On March 11, 2011, areas of coastal Japan were pummeled by a 9.1 magnitude earthquake which then birthed a tsunami that traveled up to six miles inland and killed nearly 16,000 people. Tree limbs, building wreckage, and indiscernible destruction lay in its wake.
After the storm, Muneyuki Nakazawa stepped in. The 79-year-old violin craftsman explored the debris and took home what he could use to create the Tsunami Violin, one of seven instruments Nakazawa created from the wreckage. The front and rear surfaces of the violin are made of driftwood and beams of homes destroyed in the disaster. Inside the violin, the soundpost is made of wood from the “kisekino ipponmatsu” or “miraculous lone pine tree,” the lone tree that was left standing on the town’s coastline after the storm.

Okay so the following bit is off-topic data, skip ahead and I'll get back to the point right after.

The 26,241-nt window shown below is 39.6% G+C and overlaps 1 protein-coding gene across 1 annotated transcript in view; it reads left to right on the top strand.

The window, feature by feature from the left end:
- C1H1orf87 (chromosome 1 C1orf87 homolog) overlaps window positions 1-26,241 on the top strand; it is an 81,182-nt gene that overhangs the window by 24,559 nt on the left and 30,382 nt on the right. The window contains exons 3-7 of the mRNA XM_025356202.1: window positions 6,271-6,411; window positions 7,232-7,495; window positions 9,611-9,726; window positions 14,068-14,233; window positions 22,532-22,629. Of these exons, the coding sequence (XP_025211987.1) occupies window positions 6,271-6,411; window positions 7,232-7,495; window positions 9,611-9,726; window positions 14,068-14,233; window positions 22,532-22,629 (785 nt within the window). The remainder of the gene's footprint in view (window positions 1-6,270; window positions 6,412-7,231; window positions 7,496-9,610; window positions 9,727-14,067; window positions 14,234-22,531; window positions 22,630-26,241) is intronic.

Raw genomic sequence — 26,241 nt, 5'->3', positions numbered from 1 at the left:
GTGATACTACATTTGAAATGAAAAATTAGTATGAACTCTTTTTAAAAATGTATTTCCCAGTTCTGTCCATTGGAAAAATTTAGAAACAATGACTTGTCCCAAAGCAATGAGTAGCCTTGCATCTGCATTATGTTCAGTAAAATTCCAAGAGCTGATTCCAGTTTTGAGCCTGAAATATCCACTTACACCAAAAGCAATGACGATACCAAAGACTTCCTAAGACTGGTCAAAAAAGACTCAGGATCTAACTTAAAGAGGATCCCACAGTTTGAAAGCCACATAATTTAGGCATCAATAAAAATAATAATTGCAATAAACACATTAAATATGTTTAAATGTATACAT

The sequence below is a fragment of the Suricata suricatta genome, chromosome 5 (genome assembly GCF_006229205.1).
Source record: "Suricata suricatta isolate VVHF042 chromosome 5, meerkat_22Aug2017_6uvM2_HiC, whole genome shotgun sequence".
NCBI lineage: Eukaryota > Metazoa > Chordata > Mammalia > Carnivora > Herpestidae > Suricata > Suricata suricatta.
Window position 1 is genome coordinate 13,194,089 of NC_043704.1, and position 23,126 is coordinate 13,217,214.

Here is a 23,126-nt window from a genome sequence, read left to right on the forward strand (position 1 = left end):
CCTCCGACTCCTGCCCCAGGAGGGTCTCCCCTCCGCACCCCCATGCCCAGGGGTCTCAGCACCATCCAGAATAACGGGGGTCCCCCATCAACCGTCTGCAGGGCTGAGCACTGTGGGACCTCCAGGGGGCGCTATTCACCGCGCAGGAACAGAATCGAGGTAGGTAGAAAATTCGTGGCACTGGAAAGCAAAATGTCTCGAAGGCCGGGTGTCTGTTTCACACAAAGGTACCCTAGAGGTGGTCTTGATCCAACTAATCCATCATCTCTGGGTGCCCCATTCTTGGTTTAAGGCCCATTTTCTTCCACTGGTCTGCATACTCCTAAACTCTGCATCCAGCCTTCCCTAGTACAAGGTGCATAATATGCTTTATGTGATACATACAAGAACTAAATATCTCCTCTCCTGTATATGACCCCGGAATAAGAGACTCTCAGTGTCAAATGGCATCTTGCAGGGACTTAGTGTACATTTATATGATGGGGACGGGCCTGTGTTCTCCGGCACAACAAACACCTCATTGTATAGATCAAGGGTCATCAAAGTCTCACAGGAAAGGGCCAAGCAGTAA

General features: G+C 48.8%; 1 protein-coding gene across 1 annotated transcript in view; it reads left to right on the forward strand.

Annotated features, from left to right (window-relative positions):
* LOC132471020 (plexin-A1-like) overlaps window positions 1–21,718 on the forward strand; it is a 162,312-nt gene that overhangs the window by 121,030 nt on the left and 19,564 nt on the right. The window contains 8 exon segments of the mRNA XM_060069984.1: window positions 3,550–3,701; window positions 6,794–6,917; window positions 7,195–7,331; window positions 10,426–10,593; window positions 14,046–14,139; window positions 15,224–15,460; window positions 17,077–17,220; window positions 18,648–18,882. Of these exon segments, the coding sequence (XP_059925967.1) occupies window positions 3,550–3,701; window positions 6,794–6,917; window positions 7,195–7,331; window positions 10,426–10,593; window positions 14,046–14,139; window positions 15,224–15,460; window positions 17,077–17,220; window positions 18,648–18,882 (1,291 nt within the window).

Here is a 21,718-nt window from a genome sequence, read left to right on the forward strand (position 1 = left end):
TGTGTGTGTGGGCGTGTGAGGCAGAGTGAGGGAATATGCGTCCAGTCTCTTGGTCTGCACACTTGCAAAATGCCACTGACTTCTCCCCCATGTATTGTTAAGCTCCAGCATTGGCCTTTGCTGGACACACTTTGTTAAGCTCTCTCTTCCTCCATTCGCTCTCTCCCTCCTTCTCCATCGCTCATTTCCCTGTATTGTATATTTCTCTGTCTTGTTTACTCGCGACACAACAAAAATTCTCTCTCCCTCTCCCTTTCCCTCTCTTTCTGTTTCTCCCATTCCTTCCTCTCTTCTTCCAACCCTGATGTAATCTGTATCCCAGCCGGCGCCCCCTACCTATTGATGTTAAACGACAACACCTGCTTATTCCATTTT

The instrument is now touring the world as part of the Classic for Japan Foundation Tsunami Violin project, which aims to spread a message of peace, unity, education, and conservation to listeners across nations and boundaries.
In 2019, Nakazawa and prominent Croatian violinist Goran Končar partnered with PARMA, with a collective aim to bring the Tsunami Violin Project to Carnegie Hall. This collaboration with PARMA aims to draw further attention to the instrument and its underlying message through recording works for violin and orchestra.
The recording side of this collaboration with PARMA includes an album that reaches across continental boundaries, furthering the message of peace and unity. The album will include works for violin and orchestra, from Croatian, US, and Japanese composers, performed by Croatian, US, and Japanese soloists.
The Carnegie Hall performance (final date TBA) will feature violinist Kimiko Nakazawa, and more concerts are in the works with orchestras internationally. We also plan to subsequently make efforts towards humanitarian-related outreach and activities relating to this project involving youth and amateur orchestras, according to available possibilities and in accordance with Nippon Violin / Classic for Japan.